Youth Find Common Vision at Copenhagen
“We are the ones we’ve been waiting for.” –Hopi Elders.
"Beneath the surface of a failed conference, there has emerged a common vision amongst youth, which inspires me to continue doing this work," writes Marcia Lee, a 2009 Caux Scholar from Milwaukee, Wisconsin, who attended he conference on climate change.
From amongst people of color communities, I was reminded that perhaps we are asking the wrong questions and that systemic issues are not solved in a day.
My purpose for coming to Copenhagen as part of an Initiatives of Change team was to develop more concrete relationships for IofC with the delegates and NGOs that were at the Bella Center. I was also working to build a stronger sense of trust with the negotiations and to learn how international negotiations and politics work (and don’t work).
In addition, I was working with an NGO from the U.S. called The League of Young Voters Education Fund. The organization empowers young people nationwide to participate in the democratic process – with a focus on non-college youth and youth from low-income communities and communities of color.
I spent most of my time talking with people. I felt that the question that would most help to build trust is to ask what broke people’s hearts and how we could work together to bring healing to the things that bring the most suffering. Most of the conversations had a similar vein of the need to address climate change because it is a matter of survival. There was a strong sense that if we did not act now, we were reaching a tipping point where it would be too late.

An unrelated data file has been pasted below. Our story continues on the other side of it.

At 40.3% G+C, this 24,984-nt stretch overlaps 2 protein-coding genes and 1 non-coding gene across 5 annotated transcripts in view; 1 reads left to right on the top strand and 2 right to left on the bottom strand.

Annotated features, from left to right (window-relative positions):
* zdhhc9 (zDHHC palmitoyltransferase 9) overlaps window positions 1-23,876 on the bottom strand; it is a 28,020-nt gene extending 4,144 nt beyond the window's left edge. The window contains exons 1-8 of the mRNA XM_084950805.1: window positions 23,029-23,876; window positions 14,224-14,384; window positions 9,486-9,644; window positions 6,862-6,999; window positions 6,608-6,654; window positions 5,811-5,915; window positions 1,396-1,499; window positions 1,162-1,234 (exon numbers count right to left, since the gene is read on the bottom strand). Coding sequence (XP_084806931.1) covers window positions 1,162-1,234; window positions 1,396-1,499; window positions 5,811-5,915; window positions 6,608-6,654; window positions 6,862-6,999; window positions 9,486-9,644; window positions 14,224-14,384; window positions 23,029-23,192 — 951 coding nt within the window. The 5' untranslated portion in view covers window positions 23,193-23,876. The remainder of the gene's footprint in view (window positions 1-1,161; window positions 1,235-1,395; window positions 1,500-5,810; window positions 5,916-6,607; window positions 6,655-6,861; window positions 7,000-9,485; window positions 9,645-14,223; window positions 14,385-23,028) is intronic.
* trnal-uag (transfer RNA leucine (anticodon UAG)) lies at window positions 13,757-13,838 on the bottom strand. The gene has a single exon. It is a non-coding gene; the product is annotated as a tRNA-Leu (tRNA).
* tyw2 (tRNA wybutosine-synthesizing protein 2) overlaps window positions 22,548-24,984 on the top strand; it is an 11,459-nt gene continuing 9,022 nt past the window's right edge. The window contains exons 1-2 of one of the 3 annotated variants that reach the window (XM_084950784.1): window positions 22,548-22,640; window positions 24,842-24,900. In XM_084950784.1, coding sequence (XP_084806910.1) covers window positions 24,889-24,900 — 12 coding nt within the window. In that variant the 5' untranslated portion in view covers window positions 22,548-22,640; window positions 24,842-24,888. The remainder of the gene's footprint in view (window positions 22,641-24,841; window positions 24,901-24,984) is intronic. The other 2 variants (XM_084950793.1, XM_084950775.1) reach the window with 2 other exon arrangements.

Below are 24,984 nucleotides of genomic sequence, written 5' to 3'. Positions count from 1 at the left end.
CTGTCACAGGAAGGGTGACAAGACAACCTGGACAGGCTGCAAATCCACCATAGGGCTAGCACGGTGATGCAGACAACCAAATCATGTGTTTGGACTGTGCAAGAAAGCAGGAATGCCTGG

In conjunction with talking with people, I also did some work with YOUNGO, the youth constituency at the conference. Youth from all over the world came together with one agenda: survival of the future and for the most vulnerable. It was inspiring that even as the various countries were having a difficult time coming to an agreement, youth, from all parts of the world were able to come together, take a stance, and work on one common goal.
However, even as we worked to influence the results, there was an ever-present feeling of distrust and hidden agendas amongst the negotiators and countries. There were many secret meetings where certain countries were not invited. NGOs and civil society were removed from the proceedings. Even the head of the IPCC (International Panel on Climate Change) said that everything was about politics and that science no longer mattered. These actions only reinforced distrust and divisions.
Therefore, the only hope that we have is in each other and this may, in fact, be exactly what we need. When I was working outside of the Bella Center, I found that people worked together a lot more and there was a higher degree of trust between communities and countries. In the end, politicians are also human. If we can meet each other at a human level and live with the needs of others in our actions, then perhaps we will be able to do something before it is too late.
Through this experience, I was re-convicted on the importance of individual transformation and the power of collective change. On one level, the questions of climate change and carbon emission can be addressed by politicians and governments. On another level, we have to address it within ourselves and change our own consumption patterns. To this end, I dedicate myself to become mostly vegetarian because of the huge amounts of resources that are used to produce, transport, and dispose of meat.
The negotiations are not over. The negotiators will continue to work for another month to arrive to an initial decision and then continue to negotiate throughout the year. We must continue to push the negotiators towards a stronger agreement, reexamine the questions that we are asking, and become the solutions we want to see in the world.